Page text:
Poschenrieder caps off memorable year with T12 selection

 Dillon Poschenrieder at Rogers Centre in Toronto in September getting ready to play in Tournament 12. Photo Credit: Sherri Solomko

Dillon Poschenrieder at Rogers Centre in Toronto in September getting ready to play in Tournament 12. Photo Credit: Sherri Solomko

By Sherri Solomko

The Battlefords News-Optimist

*This article originally appeared in The Battlefords News-Optimist. You can read it here.*

UNITY — Unity Composite School Grade 12 student Dillon Poschenrieder has had a phenomenal year in baseball.

Not only did his team win provincials that earned his team a spot at Western Canadian midget baseball championships, he was also selected to play with Team Saskatchewan at the nationals in the Maritimes this summer.

Dillon was also selected as one of the 160 top Canadian junior baseball players to play with Team Prairies at Rogers Centre in Toronto. The Tournament 12 (T12) is a national baseball tournament hosted at the home of the Toronto Blue Jays. All players selected are eligible for college and are considered to be the best 160 overall players in the country.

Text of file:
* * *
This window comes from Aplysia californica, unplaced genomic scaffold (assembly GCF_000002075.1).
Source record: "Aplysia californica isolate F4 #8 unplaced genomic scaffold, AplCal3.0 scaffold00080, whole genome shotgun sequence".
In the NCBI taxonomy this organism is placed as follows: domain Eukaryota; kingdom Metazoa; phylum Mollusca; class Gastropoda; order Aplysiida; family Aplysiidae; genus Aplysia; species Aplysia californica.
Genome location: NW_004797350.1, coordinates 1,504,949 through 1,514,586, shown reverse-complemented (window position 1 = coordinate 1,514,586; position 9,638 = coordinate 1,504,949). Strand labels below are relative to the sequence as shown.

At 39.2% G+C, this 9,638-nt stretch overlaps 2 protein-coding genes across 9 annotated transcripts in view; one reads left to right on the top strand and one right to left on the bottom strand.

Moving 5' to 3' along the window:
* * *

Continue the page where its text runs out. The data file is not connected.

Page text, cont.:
The tournament is organized by the Toronto Blue Jays organization and gives players across Canada an opportunity to showcase their skills and potentially further their baseball careers at the college level. Each team played a minimum of four round robin games with potential playoffs as well.

There is an additional day for each team to perform in front of the entire scouting staff for one hour.

Dillon played in the same outfield as Blue Jay’s superman Kevin Pillar.

“This T12 event in Toronto was easily one of the best experiences of my life,” Dillon says.

“Stepping on the field of Rogers Centre was quite overwhelming and almost a little emotional. Two years ago I would have never seen myself even going to watch a Jays game, let alone playing on their field against the best baseball players in Canada.

“I think this tournament is a great way to give players a chance to showcase their skills and get noticed by college and MLB scouts. The tournament made me appreciate the sport even more after meeting so many talented athletes and coaches.”

Dillon describes baseball as his lifestyle. He has spent a couple of years at Badlands Baseball Academy in Oyen, Alta., which he says, “has allowed me to become the best ball player I can be and able to compete among the best in Canada.”